Nannies for Blimps!
In the old days, the compiler was your nanny, because computer resources were expensive and delicate and huge, like a giant hydrogen blimp. You want to fly the blimp, baby, you better be really good at flight plans.
So static-typing was one of several ways to prevent us from blowing up the blimp at runtime. (This metaphor may not work for too many more paragraphs, but I am flying with it for now anyway.) Static-typing is really a sort of BDUF (Big Design Up Front) enforced at the language level. It imposes design straitjackets that only become plain once a dynamic language has removed them from you. (Wow! You can do THAT in this language? Really? Look at how much less code that is.)
The Nanny is Not Groovy, Man
Extending designs in Java is genuinely hindered by static typing. It’s no longer a political issue, it’s just plain fact. And I don’t just mean because it takes 400 characters to print “Hello World.” No, I mean the kinds of shenanigans imposed on every type you inherit or use or create. Think: generics, and how long it took for Java to get them, and what a pain in the arse they are. The Nanny really is everywhere in Java, to my mind.
Bruce Tate, Stuart Halloway, Justin Gehtland, and others have made passionate, convincing argument that (for example) convention-based Rails programming as a means of getting an enterprise web app “off the ground” (so to speak) may be faster than the lightest-weight J2EE frameworks by a factor of 10. Maybe more than one factor of 10. Sheesh, that Nanny is EXPENSIVE! How would your stakeholders like it if you could produce 10 times as many web applications to solve enterprise problems than your teams can today?
The catch, of course, is Ruby and its still relative dirth of supporting libraries, frameworks, and similar open-source support. And Ruby syntax looks wonky to us old Algol-based fuddy-duddies. This is why I am personally so attracted to Groovy and Grails. (Introduced to me by Andrew Glover of Stelligent and Chris Judd at CodeMash in Ohio last month.) All the convention-based goodness, plus leverage of my Spring and Hibernate experience, and I can still use the Java stuff that the mean Nanny pounded into my head over the years. (Just the good stuff. She’s not a completely mean, insane, dictator nanny, I can now see in retrospect.)
Look Nanny, No Unit Tests! (Uh Oh.)
So off we go to a dynamic language, full of our static-typing outrage. The catch, of course, is this: because you can send a “divideYourselfByZero” message or any odd message you like to the integer 42 in languages like Smalltalk, you can get runtime errors of the sort that would curl a Java programmer’s hair.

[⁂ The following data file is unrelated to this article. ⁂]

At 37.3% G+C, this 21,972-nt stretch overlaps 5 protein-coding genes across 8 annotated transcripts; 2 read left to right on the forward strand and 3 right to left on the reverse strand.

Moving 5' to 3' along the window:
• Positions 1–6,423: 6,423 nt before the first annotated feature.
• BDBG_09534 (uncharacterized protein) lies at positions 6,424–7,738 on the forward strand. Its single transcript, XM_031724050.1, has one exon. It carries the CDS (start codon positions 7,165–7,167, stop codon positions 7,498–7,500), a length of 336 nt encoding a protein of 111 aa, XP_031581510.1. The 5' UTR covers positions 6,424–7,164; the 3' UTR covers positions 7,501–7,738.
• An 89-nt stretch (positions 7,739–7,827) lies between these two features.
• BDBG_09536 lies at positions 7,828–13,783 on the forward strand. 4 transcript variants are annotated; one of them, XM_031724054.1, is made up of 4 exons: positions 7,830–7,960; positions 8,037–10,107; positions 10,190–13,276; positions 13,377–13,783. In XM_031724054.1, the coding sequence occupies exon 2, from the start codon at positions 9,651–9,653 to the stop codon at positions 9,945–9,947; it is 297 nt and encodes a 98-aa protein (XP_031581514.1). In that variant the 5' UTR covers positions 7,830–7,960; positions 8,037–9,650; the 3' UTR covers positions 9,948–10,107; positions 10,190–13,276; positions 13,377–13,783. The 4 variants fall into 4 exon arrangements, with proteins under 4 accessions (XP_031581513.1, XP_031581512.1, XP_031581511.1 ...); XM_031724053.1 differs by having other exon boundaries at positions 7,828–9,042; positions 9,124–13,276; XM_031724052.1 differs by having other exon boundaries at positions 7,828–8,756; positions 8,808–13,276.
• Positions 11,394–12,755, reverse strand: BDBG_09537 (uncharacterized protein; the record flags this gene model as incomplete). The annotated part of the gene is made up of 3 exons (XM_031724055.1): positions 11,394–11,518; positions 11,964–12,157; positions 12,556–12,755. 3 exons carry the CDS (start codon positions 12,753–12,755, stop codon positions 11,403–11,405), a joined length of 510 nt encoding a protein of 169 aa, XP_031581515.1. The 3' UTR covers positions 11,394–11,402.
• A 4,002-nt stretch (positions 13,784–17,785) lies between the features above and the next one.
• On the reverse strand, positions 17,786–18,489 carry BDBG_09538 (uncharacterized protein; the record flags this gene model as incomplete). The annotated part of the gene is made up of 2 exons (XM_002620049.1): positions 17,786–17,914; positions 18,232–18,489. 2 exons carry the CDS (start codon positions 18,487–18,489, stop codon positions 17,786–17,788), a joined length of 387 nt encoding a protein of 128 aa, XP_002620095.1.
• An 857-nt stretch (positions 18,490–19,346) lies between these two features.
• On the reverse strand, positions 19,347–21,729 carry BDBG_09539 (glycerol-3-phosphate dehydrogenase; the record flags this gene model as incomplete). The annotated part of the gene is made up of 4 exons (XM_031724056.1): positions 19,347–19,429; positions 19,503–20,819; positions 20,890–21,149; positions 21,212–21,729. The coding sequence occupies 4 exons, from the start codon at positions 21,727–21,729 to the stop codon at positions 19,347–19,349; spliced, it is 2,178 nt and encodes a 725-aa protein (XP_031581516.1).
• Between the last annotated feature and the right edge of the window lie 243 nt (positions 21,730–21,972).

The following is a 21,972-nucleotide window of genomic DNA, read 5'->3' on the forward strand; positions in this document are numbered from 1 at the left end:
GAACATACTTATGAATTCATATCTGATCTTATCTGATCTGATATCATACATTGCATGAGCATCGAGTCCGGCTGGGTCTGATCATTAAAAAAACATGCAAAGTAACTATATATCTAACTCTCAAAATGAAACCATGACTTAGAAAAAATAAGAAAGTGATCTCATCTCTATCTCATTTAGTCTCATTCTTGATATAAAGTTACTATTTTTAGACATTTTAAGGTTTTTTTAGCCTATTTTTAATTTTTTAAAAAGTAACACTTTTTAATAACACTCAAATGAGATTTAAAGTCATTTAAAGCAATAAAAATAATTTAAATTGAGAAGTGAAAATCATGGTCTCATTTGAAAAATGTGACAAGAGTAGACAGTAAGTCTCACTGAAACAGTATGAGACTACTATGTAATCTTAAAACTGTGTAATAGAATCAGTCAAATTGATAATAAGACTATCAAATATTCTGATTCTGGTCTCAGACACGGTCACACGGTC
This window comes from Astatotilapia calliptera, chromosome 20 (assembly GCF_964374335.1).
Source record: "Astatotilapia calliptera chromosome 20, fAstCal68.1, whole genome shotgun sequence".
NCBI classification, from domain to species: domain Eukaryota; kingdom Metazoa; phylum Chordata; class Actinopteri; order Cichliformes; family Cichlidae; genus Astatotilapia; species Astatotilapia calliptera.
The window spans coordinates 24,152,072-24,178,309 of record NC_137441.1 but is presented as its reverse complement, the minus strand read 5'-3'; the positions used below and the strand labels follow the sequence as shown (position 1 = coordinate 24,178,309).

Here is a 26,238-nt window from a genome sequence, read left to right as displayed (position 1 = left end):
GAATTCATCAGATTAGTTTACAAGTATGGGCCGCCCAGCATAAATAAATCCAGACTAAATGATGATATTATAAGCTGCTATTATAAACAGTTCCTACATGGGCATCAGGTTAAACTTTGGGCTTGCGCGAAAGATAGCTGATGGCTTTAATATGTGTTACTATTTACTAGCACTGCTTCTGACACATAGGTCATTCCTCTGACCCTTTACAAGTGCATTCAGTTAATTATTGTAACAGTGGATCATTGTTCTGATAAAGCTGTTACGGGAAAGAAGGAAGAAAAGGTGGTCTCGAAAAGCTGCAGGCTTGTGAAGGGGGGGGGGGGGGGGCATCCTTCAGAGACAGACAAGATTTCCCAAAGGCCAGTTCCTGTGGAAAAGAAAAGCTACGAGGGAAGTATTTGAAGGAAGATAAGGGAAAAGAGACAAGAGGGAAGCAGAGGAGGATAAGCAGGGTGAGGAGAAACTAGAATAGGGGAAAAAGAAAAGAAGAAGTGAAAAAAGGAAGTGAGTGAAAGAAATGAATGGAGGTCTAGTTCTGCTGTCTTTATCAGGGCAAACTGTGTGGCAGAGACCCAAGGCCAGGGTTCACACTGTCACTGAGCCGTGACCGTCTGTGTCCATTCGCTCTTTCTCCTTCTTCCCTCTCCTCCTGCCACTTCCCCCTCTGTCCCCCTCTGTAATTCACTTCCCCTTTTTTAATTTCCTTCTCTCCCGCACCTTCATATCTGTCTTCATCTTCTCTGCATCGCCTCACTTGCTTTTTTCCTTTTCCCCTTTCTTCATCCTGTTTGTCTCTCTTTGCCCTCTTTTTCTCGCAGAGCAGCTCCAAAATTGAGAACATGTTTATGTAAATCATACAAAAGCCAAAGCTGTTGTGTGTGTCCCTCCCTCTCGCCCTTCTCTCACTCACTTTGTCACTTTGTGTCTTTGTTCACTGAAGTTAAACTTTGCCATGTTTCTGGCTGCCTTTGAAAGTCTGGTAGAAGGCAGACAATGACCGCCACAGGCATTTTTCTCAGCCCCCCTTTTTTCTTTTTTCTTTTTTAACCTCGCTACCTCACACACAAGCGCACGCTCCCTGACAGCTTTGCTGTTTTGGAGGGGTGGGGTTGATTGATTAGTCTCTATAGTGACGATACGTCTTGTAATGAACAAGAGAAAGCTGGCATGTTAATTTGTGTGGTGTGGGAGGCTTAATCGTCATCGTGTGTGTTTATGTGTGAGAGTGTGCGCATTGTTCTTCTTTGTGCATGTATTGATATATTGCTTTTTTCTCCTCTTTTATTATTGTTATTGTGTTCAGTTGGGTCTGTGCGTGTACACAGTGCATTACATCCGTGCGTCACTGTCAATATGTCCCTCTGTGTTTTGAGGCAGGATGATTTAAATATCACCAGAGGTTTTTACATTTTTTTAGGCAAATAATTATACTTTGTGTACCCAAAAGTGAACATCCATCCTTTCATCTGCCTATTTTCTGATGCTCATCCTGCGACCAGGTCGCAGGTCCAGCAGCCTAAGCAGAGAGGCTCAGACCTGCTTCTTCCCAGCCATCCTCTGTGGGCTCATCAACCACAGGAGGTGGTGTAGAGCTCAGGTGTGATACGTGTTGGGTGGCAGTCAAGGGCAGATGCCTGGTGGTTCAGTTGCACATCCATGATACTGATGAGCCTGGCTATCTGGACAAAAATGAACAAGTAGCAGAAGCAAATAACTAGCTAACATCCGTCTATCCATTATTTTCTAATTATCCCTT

Does it suddenly make a bit of sense why the first member of the xUnit family was, in fact sUnit? My question for the Smalltalk crew is this: before you had sUnit, how the heck did any of you keep your jobs? The production deployment problems must have been Hindenburg-spectacular. (I’m partly kidding. Actually, it turns out, the really good Smalltalkers had other tricks up their sleeves to avoid runtime disaster.)
So the bottom line is this: with dynamic languages, You Have No Choice but to develop exhaustive, requisite suites of true unit-level isolation tests. Oh, plus end-to-end tests, and several other automated test varieties. This is the equivalent of venting out all the Hydrogen and replacing it with … Helium! Yay! Doesn’t explode, a bit more expensive, for sure, and not quite as “lifty,” but way safer, and you can still fly.
With dynamic languages, you have the authority and responsibility to be an adult, not a child. No more Nanny, so no more stepping out into the street before you look both ways.
Note to Recruiters: Hire the Guys Who Know Dynamic Languages, No Matter What They Charge
Power Programmers, Alpha Geeks, the ones who some now claim in public (reasonably, I believe) can outproduce “vocational programmers” by a factor of 10 or more (there is that same math, hmm)? It turns out that one of the primary indicators of one of those guys or gals is that they just cannot keep their hands off of lots of different languages, and operating systems, and computers, and you name it. Some of them actually play banjo! They are really good at comparing entire language systems and development systems to one another. They really like dynamic languages, because they are so much faster and cleaner and better. And they really, really like unit tests, because suites of them save their behinds so frequently.
Alpha Geek example: my alpha geek pal Dimitri says “dynamic languages are so much more expressive it’s not even funny.” He says that when he noticed that Ruby does not require generics, “I almost started crying.” He says “I think the whole thing can be summarized as: static typing breeds incidental complexity”. Great quote. And he correctly points out that in the emerging world of Domain-Specific Languages (DSLs), dynamic languages are absolutely vital.
So save the really big programmer salaries for the ones who (A) know unit testing backward and forward, including TDD, (B) know multiple languages, and program avocationally and recreationally, and (C) can spout endlessly about the benefits of once-seeming exotica like dynamic languages and functional programming. That, at least, would be my agile alpha geek definition. There are other kinds of alpha geeks, certainly. In my big enterprise app world, I need the agile ones.
Hire guys like Dimitri. Make sure your team has a ratio of at least 1 alpha geek to every 3 or 4 non alpha geeks. And be the kind of boss and organization that alpha geeks love to work for and with (yet another blog topic, for another time).
And be the kind of boss who enables non-alpha geeks to find their way to alpha, if they want it. Again, another blog for another time.